|Updated: 2/07 5:16 pm
||Published: 2/07 3:37 pm
TAHLEQUAH, Okla. - The Cherokee Nation now has a new tool to help people when severe weather strikes.
Some Cherokee citizens live in pretty rural, hard-to-reach areas and after the first snow storm this past December, Cherokee marshals had a tough time getting to some of them that needed to go to dialysis.
“Ice-covered hills is very difficult for them to get out on and their family to get to them to help them. It would make it very difficult for an ambulance to even get to some of these places,” said Lt. Mike Roach with the Cherokee Nation Marshall Service.
So the Cherokee Nation got an armored vehicle. “Truly, it will be an ambulance on steroids,” said Bill John Baker, principal chief of the Cherokee Nation.
Valued at more than half a million dollars, the Cherokee Nation didn’t pay a penny.
It has 2-inch thick steel designed to withstand roadside bombs, certainly capable of navigating through debris in ice storms or after tornadoes.
“This vehicle will go over some pretty big stuff and it’s nothing. It’s like a pothole to a normal vehicle,” said Baker.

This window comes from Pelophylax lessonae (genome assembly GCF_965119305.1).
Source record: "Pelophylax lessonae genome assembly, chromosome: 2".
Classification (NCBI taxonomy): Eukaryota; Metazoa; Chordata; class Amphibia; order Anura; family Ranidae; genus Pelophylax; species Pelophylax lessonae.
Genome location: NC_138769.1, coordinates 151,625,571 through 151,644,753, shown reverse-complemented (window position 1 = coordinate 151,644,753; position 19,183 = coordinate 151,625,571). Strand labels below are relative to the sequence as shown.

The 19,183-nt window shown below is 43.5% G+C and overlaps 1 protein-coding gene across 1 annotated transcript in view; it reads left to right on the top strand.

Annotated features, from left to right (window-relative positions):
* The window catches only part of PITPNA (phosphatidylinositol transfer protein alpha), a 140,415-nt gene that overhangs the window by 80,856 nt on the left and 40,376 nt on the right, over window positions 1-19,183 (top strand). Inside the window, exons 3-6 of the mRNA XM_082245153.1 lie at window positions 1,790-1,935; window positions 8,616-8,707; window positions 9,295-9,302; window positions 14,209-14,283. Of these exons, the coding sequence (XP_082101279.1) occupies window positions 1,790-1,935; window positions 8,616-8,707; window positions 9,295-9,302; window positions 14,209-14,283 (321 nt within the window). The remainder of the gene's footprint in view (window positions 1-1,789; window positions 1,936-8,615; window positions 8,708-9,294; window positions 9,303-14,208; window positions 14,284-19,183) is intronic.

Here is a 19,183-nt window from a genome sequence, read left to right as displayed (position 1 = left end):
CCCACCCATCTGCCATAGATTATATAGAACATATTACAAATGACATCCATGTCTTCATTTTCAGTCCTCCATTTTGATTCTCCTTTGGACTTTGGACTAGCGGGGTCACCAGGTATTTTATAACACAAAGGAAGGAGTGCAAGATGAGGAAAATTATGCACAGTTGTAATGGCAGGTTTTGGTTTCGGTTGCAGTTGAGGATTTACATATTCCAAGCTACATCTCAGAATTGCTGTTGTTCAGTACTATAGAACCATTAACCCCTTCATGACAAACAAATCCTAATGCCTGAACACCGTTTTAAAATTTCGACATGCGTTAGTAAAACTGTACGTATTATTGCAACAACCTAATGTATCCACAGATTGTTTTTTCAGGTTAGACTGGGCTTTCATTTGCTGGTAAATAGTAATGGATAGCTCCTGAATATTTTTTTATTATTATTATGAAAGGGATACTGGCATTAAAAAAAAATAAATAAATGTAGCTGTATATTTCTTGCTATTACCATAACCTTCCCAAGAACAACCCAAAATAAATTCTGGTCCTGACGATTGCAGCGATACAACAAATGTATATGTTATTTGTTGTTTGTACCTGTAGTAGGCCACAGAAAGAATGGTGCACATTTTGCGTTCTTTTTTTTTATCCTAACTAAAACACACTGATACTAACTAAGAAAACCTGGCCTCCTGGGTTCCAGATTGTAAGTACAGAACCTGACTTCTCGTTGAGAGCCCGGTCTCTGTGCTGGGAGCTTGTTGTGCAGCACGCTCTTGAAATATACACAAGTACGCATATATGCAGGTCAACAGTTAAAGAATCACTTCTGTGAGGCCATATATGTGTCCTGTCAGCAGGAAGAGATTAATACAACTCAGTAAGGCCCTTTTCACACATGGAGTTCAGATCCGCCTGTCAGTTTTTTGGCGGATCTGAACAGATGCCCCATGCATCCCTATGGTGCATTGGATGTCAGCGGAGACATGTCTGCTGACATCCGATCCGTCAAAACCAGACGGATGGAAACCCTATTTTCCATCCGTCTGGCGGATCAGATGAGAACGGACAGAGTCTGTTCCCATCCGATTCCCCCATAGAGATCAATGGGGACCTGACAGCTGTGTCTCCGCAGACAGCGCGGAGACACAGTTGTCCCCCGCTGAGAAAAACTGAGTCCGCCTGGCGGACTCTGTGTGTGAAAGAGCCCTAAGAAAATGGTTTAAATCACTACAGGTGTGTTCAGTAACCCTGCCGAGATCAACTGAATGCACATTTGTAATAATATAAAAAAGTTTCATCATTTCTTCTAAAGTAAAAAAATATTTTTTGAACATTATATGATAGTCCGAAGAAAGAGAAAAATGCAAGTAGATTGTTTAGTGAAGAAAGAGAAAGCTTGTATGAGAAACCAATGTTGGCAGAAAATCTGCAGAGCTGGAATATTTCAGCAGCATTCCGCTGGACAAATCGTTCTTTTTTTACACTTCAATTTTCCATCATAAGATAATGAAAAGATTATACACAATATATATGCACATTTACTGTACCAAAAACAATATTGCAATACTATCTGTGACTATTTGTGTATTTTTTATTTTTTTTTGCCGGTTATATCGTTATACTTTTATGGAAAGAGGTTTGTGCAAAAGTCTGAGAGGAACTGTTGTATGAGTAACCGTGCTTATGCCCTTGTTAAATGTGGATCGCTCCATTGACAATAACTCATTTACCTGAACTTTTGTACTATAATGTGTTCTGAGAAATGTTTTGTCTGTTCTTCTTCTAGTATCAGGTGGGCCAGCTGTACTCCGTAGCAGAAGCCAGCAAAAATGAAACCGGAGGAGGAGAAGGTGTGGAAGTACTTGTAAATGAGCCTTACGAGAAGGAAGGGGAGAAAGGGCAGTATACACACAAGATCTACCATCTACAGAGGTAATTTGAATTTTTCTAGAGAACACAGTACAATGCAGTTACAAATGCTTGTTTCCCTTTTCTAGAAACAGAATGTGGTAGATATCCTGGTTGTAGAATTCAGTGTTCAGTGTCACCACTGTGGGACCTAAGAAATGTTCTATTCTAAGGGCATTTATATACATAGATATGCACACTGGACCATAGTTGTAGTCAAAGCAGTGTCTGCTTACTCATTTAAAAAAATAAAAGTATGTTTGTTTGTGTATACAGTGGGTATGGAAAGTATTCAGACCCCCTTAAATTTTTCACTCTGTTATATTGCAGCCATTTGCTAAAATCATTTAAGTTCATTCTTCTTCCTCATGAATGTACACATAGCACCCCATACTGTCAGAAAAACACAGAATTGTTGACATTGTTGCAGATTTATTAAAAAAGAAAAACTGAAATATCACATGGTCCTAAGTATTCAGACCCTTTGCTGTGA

“(The vehicle can) ford water up to 36 inches, so in most disaster situations we could get to the people that we need to get to, to either evacuate them out or take supplies in,” said Roach.
It will be equipped with defibrillators and gurneys, and will have ramps for wheelchairs. And since seeing this rumbling into town can be intimidating they’re planning a few changes.
“Repainting to a white, and maybe a Red Cross and Cherokee Nation seal on it,” said Baker.
Crews still have to do quite a bit of training, so they won’t be able to use it until March, but it will be ready for tornado season.
They’re also planning on getting two more armored vehicles, both a little smaller, so they can cover more ground in a disaster.